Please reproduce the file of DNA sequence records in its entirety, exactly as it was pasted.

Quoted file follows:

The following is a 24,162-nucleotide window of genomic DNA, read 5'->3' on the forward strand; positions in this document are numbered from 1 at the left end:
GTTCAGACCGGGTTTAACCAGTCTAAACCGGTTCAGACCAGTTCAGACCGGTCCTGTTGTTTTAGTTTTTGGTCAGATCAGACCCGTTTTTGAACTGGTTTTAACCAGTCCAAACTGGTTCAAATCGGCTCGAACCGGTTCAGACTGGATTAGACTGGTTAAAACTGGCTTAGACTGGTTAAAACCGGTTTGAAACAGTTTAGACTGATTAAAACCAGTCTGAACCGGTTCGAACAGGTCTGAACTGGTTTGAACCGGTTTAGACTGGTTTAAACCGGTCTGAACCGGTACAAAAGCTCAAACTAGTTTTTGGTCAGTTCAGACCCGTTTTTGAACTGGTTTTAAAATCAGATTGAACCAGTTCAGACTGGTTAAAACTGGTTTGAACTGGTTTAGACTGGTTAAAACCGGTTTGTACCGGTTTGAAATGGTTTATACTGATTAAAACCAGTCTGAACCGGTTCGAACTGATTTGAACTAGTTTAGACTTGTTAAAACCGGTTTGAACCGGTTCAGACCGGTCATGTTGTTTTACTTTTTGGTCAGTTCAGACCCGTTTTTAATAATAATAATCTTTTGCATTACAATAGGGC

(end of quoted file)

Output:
The following is a 24,162-nucleotide window of genomic DNA, read 5'->3' on the forward strand; positions in this document are numbered from 1 at the left end:
GTTCAGACCGGGTTTAACCAGTCTAAACCGGTTCAGACCAGTTCAGACCGGTCCTGTTGTTTTAGTTTTTGGTCAGATCAGACCCGTTTTTGAACTGGTTTTAACCAGTCCAAACTGGTTCAAATCGGCTCGAACCGGTTCAGACTGGATTAGACTGGTTAAAACTGGCTTAGACTGGTTAAAACCGGTTTGAAACAGTTTAGACTGATTAAAACCAGTCTGAACCGGTTCGAACAGGTCTGAACTGGTTTGAACCGGTTTAGACTGGTTTAAACCGGTCTGAACCGGTACAAAAGCTCAAACTAGTTTTTGGTCAGTTCAGACCCGTTTTTGAACTGGTTTTAAAATCAGATTGAACCAGTTCAGACTGGTTAAAACTGGTTTGAACTGGTTTAGACTGGTTAAAACCGGTTTGTACCGGTTTGAAATGGTTTATACTGATTAAAACCAGTCTGAACCGGTTCGAACTGATTTGAACTAGTTTAGACTTGTTAAAACCGGTTTGAACCGGTTCAGACCGGTCATGTTGTTTTACTTTTTGGTCAGTTCAGACCCGTTTTTAATAATAATAATCTTTTGCATTACAATAGGGC